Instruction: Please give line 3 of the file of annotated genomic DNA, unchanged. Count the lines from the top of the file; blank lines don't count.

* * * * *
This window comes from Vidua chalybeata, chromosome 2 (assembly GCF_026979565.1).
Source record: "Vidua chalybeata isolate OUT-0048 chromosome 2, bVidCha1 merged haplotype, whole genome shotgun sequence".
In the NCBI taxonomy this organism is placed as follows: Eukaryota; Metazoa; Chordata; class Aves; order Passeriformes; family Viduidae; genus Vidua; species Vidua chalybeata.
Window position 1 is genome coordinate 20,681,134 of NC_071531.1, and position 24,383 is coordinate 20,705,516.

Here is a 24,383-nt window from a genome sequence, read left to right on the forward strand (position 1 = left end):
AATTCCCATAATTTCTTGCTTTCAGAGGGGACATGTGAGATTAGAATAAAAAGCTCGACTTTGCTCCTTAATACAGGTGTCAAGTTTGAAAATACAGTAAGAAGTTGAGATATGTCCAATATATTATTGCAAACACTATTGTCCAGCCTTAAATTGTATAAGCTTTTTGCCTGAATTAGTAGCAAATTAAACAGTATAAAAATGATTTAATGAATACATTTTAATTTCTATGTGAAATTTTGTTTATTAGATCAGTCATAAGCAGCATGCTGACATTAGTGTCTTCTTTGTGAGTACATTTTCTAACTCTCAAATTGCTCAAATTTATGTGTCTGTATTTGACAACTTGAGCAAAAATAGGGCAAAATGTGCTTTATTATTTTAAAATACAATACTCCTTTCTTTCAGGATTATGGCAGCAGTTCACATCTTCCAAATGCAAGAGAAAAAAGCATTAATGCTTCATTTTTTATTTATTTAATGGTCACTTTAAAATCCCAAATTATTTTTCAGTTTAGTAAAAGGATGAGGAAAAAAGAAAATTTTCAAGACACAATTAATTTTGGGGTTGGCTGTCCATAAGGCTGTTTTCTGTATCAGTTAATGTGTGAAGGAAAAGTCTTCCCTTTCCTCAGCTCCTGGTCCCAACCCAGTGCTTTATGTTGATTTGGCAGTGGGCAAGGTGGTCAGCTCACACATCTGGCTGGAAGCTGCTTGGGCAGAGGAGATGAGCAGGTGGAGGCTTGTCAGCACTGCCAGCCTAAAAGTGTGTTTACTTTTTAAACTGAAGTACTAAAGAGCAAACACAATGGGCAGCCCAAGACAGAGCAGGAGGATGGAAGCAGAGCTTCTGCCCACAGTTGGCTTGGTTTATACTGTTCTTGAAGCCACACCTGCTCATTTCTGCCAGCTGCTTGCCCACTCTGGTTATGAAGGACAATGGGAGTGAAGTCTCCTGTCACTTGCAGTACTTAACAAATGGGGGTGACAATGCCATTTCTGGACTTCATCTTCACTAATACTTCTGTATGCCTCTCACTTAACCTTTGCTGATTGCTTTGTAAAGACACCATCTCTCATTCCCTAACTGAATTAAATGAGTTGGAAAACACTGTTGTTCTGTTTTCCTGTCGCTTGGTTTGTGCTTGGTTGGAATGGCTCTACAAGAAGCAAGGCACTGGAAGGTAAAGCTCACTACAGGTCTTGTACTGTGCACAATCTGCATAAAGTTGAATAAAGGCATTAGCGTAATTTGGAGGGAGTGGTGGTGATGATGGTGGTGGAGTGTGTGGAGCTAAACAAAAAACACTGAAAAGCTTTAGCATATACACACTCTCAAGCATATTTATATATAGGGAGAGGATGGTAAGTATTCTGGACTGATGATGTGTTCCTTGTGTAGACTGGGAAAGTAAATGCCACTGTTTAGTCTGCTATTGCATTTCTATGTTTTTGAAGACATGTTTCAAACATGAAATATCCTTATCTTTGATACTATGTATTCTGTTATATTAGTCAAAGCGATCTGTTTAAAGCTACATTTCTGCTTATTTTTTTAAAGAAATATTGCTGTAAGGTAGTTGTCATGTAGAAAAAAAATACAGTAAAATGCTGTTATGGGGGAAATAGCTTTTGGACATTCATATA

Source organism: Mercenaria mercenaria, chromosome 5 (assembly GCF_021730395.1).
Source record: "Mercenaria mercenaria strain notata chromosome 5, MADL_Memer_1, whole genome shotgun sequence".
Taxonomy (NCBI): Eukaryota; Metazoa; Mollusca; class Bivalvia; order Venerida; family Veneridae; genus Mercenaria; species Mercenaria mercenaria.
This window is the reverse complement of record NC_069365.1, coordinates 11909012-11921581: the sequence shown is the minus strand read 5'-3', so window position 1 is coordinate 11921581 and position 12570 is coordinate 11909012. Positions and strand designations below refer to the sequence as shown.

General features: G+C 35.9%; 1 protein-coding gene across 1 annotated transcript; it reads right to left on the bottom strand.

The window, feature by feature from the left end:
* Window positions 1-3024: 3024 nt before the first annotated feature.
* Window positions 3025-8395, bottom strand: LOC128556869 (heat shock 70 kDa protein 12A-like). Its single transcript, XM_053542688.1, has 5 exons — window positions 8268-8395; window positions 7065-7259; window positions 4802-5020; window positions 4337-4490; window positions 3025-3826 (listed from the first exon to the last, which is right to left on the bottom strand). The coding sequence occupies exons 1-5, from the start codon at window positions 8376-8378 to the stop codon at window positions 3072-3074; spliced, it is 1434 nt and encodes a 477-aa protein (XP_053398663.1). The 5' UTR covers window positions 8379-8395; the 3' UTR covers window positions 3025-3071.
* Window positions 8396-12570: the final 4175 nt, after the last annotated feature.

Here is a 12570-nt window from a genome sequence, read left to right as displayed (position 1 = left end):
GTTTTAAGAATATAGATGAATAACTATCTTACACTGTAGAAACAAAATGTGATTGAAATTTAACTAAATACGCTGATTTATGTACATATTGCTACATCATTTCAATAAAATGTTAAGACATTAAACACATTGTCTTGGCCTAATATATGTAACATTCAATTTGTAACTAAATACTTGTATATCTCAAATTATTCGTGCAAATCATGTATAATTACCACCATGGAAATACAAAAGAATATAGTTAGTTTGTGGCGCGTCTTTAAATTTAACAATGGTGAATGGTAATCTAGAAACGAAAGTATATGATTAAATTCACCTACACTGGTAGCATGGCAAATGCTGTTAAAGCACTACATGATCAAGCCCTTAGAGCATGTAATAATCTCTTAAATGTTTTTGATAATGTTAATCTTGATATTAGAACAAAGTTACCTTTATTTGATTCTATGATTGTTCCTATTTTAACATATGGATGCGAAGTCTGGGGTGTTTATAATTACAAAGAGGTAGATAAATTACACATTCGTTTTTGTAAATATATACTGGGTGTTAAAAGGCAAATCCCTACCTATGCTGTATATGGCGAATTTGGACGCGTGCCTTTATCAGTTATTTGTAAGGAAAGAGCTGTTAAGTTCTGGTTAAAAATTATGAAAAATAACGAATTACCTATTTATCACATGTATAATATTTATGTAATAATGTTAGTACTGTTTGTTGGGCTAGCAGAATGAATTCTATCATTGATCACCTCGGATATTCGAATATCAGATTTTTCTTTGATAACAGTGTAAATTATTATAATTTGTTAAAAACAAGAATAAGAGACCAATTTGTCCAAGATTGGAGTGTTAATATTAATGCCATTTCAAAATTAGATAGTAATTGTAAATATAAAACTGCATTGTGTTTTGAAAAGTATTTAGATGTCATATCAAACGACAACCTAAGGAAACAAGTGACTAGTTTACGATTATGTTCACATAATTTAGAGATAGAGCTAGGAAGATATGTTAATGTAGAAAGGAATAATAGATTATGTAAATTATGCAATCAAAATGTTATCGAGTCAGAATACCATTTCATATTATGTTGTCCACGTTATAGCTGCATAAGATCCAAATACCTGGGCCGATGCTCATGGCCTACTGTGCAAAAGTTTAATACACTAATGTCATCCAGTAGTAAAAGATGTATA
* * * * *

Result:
In the NCBI taxonomy this organism is placed as follows: Eukaryota; Metazoa; Chordata; class Aves; order Passeriformes; family Viduidae; genus Vidua; species Vidua chalybeata.